Donor Insemination: Why Aren’t We Happy?
Doctors often quickly present donor insemination as a treatment for male infertility and the natural next step to take after being diagnosed. In actuality, the road that may bring you to donor insemination is winding and bumpy, and couples are confronted with feelings of loss and grief at every turn. The transition to donor insemination certainly does not feel natural or easy. Most couples have tried to have a baby on their own for a long time and are devastated by the news that they cannot have what they most want—a child that shares both their genes. At first consideration, donor insemination may not feel like a viable option for family building.
As a woman, you may have always assumed that you would be able to conceive a child with your husband, and the unfairness of your situation may shake you deeply, rousing anger and despair. You may have a mixture of feelings toward your husband, ranging from empathy to blame and resentment to guilt, as you struggle with the idea of creating an alternative family. The thought of using a stranger’s sperm may feel uncomfortable, alien, or disloyal.
As a man, in addition to experiencing the grief and loss associated with not being able to have a child that shares your genes, you may feel guilty that you disappointed your wife and caused her pain. You may worry that you will not feel like the “real” father and may be concerned that the child will not see you as his/her dad. Additionally, you may have tremendous discomfort with the idea that your wife will be using another man’s sperm. Even though you know that your wife is not in a relationship with the donor, you may feel jealous and betrayed, and fear that you will think of him when interacting with your child.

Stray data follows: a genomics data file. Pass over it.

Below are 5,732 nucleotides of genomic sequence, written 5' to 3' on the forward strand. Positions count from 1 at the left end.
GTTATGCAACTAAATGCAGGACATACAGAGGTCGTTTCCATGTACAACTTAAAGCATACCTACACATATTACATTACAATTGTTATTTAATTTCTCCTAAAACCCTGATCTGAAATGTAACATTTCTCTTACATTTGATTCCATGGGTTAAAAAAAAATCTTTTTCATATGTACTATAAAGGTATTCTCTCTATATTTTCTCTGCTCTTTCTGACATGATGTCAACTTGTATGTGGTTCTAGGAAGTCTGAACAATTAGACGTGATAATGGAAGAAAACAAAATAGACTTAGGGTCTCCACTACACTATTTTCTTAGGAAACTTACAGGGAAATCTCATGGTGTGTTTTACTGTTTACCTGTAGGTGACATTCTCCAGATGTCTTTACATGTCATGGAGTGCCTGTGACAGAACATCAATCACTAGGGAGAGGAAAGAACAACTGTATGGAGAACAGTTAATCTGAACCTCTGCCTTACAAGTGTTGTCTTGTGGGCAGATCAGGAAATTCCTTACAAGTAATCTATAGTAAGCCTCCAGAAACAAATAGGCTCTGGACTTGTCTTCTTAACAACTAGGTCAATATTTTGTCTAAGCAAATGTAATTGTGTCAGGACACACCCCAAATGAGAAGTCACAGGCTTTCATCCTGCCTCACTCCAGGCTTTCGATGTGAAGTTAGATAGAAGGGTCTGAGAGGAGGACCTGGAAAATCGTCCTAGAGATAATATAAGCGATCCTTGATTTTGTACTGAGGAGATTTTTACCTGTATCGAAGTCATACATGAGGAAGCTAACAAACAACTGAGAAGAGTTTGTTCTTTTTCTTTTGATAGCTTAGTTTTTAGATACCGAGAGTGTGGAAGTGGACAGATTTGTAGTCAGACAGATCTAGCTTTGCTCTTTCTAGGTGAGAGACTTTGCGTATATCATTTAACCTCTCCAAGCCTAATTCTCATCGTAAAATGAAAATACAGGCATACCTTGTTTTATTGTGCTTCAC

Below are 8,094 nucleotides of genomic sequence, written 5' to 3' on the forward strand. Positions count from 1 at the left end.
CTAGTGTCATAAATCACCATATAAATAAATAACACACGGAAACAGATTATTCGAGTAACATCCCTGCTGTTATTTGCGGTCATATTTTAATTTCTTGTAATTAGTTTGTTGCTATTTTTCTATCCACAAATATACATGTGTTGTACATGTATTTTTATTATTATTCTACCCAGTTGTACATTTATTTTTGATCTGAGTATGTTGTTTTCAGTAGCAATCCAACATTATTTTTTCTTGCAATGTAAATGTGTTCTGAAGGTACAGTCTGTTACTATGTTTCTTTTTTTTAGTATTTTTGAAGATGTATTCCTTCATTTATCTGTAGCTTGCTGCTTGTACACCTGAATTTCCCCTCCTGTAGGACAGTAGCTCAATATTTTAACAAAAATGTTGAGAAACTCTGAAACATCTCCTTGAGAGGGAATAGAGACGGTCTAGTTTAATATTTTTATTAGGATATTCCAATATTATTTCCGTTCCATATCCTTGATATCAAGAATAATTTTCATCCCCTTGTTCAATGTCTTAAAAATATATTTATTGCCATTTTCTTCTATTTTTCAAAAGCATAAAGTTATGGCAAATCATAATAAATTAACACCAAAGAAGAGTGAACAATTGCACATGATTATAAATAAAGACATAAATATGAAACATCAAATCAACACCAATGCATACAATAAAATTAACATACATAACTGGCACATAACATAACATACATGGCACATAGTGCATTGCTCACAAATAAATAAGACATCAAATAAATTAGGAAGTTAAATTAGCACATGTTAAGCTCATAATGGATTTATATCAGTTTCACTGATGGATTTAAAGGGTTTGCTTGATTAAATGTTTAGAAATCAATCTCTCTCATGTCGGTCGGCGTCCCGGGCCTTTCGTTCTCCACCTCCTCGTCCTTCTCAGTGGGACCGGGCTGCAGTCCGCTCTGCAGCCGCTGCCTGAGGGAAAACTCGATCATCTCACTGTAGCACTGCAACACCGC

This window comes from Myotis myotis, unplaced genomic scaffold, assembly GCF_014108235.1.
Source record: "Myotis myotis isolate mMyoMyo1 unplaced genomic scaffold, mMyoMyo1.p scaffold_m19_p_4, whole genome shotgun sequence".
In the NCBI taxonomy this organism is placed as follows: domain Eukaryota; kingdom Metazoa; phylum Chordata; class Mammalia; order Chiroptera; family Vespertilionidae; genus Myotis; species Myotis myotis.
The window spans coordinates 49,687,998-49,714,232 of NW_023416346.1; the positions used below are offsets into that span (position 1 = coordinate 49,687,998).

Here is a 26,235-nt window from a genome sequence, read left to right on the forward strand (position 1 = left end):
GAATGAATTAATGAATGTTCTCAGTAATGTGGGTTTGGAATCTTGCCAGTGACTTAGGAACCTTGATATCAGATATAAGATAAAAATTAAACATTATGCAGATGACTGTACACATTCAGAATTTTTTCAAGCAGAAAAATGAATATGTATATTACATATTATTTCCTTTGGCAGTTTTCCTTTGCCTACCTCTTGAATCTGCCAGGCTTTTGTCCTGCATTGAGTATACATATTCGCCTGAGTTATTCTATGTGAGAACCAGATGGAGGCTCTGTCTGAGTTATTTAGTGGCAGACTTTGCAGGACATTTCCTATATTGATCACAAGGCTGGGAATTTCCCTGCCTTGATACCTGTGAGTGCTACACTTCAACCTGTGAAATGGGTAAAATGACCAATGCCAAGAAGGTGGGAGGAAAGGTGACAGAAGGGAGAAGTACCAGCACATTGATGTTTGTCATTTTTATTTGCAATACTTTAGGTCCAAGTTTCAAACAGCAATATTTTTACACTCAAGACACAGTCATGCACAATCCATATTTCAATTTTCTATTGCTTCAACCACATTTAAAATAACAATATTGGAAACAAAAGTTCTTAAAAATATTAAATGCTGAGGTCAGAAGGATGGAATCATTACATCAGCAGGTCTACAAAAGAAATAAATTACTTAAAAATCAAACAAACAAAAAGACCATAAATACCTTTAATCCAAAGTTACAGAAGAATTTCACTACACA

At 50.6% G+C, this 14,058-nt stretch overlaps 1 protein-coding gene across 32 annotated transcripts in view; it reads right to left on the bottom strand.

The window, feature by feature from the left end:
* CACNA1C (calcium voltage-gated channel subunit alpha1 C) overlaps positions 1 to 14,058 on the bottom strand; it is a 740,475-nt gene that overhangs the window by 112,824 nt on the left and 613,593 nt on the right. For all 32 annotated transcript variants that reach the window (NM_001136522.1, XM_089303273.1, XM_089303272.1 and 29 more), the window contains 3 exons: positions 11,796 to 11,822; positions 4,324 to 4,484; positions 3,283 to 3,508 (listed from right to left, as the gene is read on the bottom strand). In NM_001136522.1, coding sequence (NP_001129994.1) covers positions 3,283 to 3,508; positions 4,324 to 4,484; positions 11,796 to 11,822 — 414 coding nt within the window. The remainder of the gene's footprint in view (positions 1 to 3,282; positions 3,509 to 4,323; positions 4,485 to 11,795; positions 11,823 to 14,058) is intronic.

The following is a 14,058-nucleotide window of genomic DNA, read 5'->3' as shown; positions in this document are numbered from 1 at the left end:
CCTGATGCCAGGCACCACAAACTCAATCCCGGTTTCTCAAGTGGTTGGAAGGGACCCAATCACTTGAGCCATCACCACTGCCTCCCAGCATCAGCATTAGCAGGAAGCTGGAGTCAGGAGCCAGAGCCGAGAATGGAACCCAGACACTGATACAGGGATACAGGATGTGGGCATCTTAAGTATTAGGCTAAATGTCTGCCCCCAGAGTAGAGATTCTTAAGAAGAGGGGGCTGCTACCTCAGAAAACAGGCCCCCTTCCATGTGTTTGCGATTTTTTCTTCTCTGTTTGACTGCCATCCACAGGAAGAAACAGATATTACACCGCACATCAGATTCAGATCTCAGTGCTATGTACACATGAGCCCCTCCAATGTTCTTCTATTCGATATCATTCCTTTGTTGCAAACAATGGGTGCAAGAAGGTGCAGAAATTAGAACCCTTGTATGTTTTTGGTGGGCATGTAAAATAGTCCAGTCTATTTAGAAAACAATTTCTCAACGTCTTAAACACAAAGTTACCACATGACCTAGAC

While couples may find it extraordinarily difficult to talk about male infertility, it is nonetheless important for them to push through the silence and discomfort and together grieve the loss of the child they were not able to conceive. After a period of mourning, which is an ongoing process because couples will always feel sad about the child they could not conceive, couples can consider whether donor insemination is right for them. Couples must examine their feelings about what makes a family and men, in particular, must question whether a genetic link to their child is imperative for them to be a father. Although male infertility may make it impossible for a couple to achieve a pregnancy on their own, donor insemination is a form of alternative family building that allows infertile couples to become parents and is a good choice for people who, while acknowledging the importance of genes, believe ultimately that relationships are the foundation of a family. It is possible to be sad about the child you did not have and to embrace and love the child that you will have.